original chicken post remains the most viewed entry I've made on this blog, seeing new visits nearly every day. Fascinating. Of course, one reason is that it appears many non-English speakers search Google for "facesbok", which when parsed does collide nicely with this blog. I imagine people searching for the social networking phenomena and finding themselves looking at pictures of chickens with some serious confusion.
But for those actually wanting to read about home chickens, it seems that people are both interested in buying pasture-raised chicken eggs and raising their own based on all the other writing out there. The Winter is a tougher time as a consumer though; my two primary sources are dried up for the time being, as the egg laying has slowed down while the chickens molt. I don't have a clue how long that will take, but luckily we are able to get eggs through our Winter CSA, as well. Sadly, circumstances collided and I ended up buying eggs from the store on Christmas Eve for the first time in 18 months. Now I have a fresh batch of real eggs from the CSA and I find myself reluctant to use the remaining four from the store. They are pale yellow and I wonder: hmm.. where does taste not matter? I guess I'm now an egg snob, too.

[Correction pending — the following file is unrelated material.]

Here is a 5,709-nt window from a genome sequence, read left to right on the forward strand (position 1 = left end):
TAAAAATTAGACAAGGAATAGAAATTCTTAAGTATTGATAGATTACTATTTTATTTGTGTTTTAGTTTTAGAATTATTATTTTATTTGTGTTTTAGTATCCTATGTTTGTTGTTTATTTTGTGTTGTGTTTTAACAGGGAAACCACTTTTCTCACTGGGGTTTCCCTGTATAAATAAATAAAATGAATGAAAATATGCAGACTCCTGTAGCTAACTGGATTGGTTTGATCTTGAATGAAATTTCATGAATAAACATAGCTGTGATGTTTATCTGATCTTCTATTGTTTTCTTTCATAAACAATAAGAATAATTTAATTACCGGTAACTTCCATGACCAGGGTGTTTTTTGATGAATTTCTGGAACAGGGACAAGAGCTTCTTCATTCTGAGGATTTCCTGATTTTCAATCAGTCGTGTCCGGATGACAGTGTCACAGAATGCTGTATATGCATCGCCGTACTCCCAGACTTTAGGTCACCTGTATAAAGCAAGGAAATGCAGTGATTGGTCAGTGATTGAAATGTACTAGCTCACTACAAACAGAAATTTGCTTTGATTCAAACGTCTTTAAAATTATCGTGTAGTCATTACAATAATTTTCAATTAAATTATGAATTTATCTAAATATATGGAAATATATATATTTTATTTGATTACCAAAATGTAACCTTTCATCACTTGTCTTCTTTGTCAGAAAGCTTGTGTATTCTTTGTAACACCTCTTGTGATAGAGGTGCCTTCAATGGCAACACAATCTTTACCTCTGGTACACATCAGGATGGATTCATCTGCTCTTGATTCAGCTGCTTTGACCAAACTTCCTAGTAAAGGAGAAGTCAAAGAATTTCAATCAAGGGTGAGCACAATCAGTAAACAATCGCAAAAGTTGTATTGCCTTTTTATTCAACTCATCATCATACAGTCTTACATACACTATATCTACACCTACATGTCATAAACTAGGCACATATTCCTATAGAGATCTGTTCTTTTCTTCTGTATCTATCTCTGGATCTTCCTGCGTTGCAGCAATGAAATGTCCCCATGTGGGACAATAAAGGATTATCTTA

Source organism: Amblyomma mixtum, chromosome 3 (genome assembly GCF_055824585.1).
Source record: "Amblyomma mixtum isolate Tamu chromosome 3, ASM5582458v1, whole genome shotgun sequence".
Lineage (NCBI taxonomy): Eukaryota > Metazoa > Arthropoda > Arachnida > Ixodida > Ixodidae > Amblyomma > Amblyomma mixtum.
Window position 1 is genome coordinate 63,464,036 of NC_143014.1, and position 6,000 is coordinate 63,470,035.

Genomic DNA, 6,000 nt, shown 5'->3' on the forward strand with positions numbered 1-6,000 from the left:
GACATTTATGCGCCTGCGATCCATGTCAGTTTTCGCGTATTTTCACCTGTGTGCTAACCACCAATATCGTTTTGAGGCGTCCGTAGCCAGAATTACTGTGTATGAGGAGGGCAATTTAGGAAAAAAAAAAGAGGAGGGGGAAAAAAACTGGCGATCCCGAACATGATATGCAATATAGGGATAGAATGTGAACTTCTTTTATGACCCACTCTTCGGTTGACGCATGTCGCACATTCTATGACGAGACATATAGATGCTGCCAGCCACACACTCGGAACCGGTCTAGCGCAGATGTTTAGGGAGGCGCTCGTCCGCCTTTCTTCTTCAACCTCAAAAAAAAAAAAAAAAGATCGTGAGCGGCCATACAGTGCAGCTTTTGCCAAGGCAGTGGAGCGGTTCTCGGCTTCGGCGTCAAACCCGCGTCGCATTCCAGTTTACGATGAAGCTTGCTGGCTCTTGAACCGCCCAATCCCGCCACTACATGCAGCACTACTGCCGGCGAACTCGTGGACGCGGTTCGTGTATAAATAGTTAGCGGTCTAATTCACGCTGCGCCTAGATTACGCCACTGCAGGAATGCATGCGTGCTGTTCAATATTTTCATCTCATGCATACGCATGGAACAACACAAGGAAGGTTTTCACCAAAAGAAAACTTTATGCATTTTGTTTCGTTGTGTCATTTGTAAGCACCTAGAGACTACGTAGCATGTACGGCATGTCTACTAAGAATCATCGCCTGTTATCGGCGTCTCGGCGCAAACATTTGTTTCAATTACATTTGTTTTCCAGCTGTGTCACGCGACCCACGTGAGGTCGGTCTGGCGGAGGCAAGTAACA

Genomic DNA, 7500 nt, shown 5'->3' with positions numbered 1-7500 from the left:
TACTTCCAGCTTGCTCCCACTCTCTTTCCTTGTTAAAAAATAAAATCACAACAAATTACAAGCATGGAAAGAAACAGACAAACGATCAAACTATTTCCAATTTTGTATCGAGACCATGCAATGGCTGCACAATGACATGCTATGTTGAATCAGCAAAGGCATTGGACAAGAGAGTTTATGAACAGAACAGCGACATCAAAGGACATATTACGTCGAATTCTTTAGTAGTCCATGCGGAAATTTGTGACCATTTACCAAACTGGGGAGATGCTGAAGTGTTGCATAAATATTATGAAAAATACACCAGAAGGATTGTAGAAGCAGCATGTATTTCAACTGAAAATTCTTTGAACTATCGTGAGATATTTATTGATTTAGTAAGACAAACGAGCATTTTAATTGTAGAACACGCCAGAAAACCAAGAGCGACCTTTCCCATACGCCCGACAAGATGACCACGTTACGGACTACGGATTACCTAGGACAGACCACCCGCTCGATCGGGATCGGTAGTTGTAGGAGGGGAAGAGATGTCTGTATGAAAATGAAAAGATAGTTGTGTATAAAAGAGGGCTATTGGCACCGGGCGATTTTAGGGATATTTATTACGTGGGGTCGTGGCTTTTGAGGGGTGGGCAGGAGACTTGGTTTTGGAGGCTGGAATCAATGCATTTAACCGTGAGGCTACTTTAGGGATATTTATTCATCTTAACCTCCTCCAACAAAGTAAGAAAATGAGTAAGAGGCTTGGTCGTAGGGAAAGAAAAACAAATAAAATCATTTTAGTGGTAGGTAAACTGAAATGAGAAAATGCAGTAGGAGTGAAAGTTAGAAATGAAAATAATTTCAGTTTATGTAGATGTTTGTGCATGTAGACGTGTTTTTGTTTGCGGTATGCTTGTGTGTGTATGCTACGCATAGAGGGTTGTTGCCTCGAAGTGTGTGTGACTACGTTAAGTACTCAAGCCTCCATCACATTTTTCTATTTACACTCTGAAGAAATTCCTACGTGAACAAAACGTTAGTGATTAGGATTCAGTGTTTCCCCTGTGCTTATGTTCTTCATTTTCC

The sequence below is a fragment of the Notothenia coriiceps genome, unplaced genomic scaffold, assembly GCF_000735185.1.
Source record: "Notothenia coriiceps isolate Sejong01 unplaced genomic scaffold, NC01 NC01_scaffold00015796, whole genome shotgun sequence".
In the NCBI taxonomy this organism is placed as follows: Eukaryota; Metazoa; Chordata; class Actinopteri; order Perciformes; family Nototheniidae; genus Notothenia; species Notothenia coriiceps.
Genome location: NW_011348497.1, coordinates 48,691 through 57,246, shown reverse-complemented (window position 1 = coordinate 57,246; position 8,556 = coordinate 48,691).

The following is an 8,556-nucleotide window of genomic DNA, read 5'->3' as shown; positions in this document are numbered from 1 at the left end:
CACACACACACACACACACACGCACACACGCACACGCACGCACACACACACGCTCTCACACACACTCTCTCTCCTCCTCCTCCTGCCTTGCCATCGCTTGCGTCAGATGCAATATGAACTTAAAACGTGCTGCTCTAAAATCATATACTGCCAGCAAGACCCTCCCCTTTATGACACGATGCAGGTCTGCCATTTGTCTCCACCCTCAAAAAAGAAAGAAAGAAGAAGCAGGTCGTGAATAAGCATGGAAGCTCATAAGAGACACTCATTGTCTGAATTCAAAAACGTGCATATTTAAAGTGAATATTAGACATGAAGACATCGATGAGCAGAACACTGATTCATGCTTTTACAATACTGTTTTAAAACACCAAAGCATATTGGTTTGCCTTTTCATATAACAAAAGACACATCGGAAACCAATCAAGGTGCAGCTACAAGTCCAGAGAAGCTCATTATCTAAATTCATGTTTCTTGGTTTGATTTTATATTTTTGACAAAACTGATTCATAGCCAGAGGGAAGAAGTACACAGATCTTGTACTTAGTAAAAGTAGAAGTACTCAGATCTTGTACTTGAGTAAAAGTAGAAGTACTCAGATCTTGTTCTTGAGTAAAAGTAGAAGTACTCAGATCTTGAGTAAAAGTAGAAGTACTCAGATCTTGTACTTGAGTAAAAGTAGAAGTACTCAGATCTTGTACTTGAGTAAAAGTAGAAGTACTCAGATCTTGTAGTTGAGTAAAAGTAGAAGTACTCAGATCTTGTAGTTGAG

In any case, the other day I stumbled upon another sustainable living blog called the Good Eater. It's pretty interesting and has a wide range of authors. Recently they posted an analysis of the cost effectiveness of owning a beehive in the city. Like chickens, bees are now becoming all the rage. Indeed, in Baltimore there is a non-profit group called Baltimore Honey that places hives around people's property in a community apiculture project. It works like a honey CSA (community supported agriculture) with landowners getting a share of the years take. The extra honey is labeled and sold as B'More HonE.
Back to the chicken point. The Good Eater honey post referenced an even older post from their blog on the cost effectiveness of raising chickens -- egg layers. This is a great post for the scientists out there and the information gatherers. There are even charts. :)
Here it is: http://www.goodeater.org/2010/05/10/backyard-chickens-running-the-numbers/